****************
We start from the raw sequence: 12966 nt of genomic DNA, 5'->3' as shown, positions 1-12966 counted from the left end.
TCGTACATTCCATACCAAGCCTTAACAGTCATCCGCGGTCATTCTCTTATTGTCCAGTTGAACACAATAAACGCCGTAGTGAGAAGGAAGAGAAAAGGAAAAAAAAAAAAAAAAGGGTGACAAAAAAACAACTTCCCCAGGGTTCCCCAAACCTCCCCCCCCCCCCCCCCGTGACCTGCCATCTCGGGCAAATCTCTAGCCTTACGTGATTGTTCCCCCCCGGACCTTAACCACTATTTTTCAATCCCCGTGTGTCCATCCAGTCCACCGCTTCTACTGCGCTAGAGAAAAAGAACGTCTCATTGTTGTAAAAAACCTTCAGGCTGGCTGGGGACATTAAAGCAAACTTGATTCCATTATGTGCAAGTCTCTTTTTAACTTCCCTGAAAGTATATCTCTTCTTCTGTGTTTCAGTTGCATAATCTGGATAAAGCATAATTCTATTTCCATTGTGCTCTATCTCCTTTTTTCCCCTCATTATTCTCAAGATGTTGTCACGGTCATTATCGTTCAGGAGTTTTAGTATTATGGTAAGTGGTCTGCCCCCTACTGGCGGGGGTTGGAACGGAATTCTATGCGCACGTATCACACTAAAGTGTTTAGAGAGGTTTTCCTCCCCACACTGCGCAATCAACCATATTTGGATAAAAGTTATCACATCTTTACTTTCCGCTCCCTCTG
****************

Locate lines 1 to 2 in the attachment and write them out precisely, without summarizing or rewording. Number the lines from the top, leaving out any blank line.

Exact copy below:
We start from the raw sequence: 12966 nt of genomic DNA, 5'->3' as shown, positions 1-12966 counted from the left end.
TCGTACATTCCATACCAAGCCTTAACAGTCATCCGCGGTCATTCTCTTATTGTCCAGTTGAACACAATAAACGCCGTAGTGAGAAGGAAGAGAAAAGGAAAAAAAAAAAAAAAAGGGTGACAAAAAAACAACTTCCCCAGGGTTCCCCAAACCTCCCCCCCCCCCCCCCCGTGACCTGCCATCTCGGGCAAATCTCTAGCCTTACGTGATTGTTCCCCCCCGGACCTTAACCACTATTTTTCAATCCCCGTGTGTCCATCCAGTCCACCGCTTCTACTGCGCTAGAGAAAAAGAACGTCTCATTGTTGTAAAAAACCTTCAGGCTGGCTGGGGACATTAAAGCAAACTTGATTCCATTATGTGCAAGTCTCTTTTTAACTTCCCTGAAAGTATATCTCTTCTTCTGTGTTTCAGTTGCATAATCTGGATAAAGCATAATTCTATTTCCATTGTGCTCTATCTCCTTTTTTCCCCTCATTATTCTCAAGATGTTGTCACGGTCATTATCGTTCAGGAGTTTTAGTATTATGGTAAGTGGTCTGCCCCCTACTGGCGGGGGTTGGAACGGAATTCTATGCGCACGTATCACACTAAAGTGTTTAGAGAGGTTTTCCTCCCCACACTGCGCAATCAACCATATTTGGATAAAAGTTATCACATCTTTACTTTCCGCTCCCTCTG